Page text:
Girls are weird. It’s almost 30 years ago and the speaker is my then 10-year-old son, immediately and predictably seconded by his 7-year-old brother. Yeah, they’re weird. I move quickly, hoping to choke off this line of thinking, not worrying much about stifling their self-expression. I allow that it’s OK for them to say that they don’t understand girls, but it’s not OK to say that girls are weird. Boys are not the measure of man, the standard by which we decide what is normal for people. They don’t argue with me but it’s clear from the look they exchange that I have failed to make this sale.
My failure isn’t surprising. I’m fighting a belief deeply engrained in our society: women are unfathomable, totally mysterious to men, not normal. Exotic and enticing perhaps, but, well, weird.
Ten years later I’m having coffee with male colleagues. What do women talk about? Although the question is in English, the thought process behind it is foreign to me. My interrogator is also my boss, so I don’t make the obvious comeback: Ask your wife. I do wonder how I came to be spokesperson for my gender. Maybe it’s because these men see me functioning in what they think of as their world and hope I can be their native guide to mine.
Men talk about the weather, and work, and politics, and sports, but women can talk for hours, he goes on. What do you talk about? He seems sincere; I decide to give it a shot. Before I can even begin, though, another colleague preempts me.
Women talk about their feelings. His tone invites me to agree.
Well, we talk about the weather, and our work, and politics, and sports, I pause, only to be interrupted.
And your feelings, prompts my helper.
I persevere. And our families. Now the interruption is more emphatic, the request for concurrence more definite. And your feelings, right?
And our feelings, I acknowledge honestly but a tad reluctantly. Reluctant to contribute to his stereotype, unable to deny it. Yes, we do sometimes talk about our feelings. He beams, happy in my validation of his arcane knowledge of this strange beast that is woman.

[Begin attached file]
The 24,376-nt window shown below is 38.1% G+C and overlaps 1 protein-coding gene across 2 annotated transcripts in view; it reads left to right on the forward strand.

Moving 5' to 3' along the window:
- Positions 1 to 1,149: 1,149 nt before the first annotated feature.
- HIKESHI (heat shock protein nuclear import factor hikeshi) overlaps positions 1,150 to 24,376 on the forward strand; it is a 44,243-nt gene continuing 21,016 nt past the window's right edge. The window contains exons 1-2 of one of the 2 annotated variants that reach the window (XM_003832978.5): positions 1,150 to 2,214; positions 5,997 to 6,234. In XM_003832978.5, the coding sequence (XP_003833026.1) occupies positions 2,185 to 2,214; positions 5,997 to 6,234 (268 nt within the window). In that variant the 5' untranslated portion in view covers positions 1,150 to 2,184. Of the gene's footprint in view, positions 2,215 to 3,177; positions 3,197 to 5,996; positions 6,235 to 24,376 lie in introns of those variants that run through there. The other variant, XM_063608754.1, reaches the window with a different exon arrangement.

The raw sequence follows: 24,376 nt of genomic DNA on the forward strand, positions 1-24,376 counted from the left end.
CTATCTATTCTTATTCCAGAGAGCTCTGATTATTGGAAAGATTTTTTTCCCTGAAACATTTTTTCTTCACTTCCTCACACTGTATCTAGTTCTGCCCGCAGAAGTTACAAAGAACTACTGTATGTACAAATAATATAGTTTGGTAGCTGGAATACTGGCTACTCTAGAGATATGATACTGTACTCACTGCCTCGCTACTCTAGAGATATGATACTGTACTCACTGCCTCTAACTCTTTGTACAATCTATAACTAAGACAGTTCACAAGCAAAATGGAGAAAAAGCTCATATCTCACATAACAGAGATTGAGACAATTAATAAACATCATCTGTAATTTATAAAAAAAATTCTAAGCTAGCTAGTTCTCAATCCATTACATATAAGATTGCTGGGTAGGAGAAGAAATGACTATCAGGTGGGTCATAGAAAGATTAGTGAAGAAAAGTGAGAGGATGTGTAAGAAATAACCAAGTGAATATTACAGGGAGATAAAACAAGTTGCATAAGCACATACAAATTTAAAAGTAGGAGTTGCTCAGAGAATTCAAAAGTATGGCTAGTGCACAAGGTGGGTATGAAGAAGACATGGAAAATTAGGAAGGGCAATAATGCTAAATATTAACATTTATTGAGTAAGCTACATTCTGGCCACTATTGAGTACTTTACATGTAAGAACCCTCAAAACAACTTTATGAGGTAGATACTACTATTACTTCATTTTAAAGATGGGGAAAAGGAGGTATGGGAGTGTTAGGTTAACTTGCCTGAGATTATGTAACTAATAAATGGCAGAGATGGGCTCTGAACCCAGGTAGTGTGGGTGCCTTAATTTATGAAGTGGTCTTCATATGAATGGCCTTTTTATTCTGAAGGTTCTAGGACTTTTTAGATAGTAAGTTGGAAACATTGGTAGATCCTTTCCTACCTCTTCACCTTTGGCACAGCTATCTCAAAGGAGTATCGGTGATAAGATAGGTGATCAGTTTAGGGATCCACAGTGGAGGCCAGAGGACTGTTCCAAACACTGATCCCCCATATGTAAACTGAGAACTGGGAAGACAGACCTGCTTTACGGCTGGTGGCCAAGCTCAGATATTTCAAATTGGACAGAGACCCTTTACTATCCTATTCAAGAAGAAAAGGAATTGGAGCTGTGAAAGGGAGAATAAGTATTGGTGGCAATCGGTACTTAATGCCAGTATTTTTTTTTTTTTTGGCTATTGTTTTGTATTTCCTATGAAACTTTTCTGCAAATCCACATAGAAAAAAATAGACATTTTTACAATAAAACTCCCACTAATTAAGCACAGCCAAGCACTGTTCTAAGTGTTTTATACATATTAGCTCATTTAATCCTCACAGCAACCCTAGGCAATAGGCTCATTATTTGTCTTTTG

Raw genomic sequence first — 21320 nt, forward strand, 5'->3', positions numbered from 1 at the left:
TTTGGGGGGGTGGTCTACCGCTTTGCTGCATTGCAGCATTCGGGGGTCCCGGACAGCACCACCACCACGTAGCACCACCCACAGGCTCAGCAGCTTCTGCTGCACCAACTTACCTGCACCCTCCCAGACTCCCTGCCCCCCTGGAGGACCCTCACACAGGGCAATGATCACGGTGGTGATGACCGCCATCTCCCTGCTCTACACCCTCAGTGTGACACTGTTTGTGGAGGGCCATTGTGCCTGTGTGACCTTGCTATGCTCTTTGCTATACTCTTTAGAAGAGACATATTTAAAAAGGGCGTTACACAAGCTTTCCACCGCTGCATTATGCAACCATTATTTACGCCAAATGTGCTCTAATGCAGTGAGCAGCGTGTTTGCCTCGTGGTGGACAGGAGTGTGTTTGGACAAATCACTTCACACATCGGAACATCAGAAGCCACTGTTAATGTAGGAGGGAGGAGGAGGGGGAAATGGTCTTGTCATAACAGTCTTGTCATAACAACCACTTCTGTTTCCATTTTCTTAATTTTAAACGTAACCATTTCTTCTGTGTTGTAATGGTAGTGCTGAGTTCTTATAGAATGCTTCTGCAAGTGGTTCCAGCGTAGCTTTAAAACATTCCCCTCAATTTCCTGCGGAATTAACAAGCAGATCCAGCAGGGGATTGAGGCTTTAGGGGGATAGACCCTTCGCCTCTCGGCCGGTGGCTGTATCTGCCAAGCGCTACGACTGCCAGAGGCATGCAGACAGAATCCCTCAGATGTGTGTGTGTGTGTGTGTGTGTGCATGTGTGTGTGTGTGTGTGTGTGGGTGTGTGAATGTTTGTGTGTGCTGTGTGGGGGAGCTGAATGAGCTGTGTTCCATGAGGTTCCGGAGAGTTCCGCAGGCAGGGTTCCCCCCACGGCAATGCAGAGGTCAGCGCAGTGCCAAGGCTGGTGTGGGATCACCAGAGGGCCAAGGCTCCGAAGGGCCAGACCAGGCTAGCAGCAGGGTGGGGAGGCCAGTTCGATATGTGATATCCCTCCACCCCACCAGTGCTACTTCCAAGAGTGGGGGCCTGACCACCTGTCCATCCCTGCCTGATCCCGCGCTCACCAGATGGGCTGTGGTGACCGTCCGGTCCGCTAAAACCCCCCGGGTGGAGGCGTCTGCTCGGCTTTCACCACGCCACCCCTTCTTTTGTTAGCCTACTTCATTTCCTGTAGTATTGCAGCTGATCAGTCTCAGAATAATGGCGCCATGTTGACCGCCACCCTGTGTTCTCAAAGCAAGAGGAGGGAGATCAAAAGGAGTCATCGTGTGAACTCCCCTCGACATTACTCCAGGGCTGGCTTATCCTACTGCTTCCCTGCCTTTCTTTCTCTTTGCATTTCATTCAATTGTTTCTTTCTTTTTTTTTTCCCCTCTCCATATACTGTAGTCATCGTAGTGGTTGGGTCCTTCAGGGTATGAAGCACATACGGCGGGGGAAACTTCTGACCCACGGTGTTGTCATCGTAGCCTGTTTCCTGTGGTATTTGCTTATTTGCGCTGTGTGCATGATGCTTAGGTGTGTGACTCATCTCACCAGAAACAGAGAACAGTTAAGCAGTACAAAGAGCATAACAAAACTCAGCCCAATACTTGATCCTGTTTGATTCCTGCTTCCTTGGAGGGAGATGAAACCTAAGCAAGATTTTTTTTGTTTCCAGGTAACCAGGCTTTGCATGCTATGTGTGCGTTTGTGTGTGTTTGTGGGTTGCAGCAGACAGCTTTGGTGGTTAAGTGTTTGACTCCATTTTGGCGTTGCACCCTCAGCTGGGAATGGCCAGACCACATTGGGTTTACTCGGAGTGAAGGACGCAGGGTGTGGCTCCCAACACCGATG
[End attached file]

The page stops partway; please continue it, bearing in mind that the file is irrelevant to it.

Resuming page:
The boss is less beamish, not entirely satisfied with my explanation. Apparently reluctant to believe that women talk about many of the same things men do, he would clearly prefer a list of more exotic topics. Memories of past lives, perhaps? Our plans for world domination?
Fast-forward to the present. This time the question itself is in a foreign language. What do women want?, my Spanish tutor asks evenly, his tone giving no hint to his state of mind. Is he making conversation, merely curious, sadly baffled, or frustrated beyond belief? I can’t tell, but the impatience of my response is softened by my need to search for the right words and verb tense. What does anyone want? I finally piece together, the snappiness of the come-back inversely proportional to the time required to produce it.
For the next hour we explore this odd conversational gambit. Odd, not because women don’t want things, but because I would never think to ask its complement: What do men want?
For one thing, the men I know are individuals, wanting different things for dinner, never mind the things that will make them happy. Unlike Star Trek’s Borg collective, men all have minds of their own.
For another thing, men don’t strike me as being any kind of aliens, Borg or otherwise. The ones I know have understandable drivers — needs, motivations and impulses. I don’t always share those drivers any more than I necessarily laugh at the same jokes, but I can usually understand them.
Just as I would never think to ask what men want, so I hesitate to presume to answer such a question on behalf of all women. The women I know are individuals, too.
Why is it that so many guys seem to want to believe that women are hard to understand as a gender? Are they trying to find a single defining principle that will work for all women instead of just learning the territory, step by painful step? Are they looking for a short-cut to understanding the woman with whom they share their lives, or an excuse for not embarking on the journey?
Why is it that women sometimes feed this notion? Does it help us to feel secure in a world where men have so much other power? Does it counterbalance men’s physical strength, their economic and political clout? Does it give us a thrill to think we understand the enemy but remain hidden ourselves, a riddle wrapped in a mystery inside an enigma as Churchill once described Russia?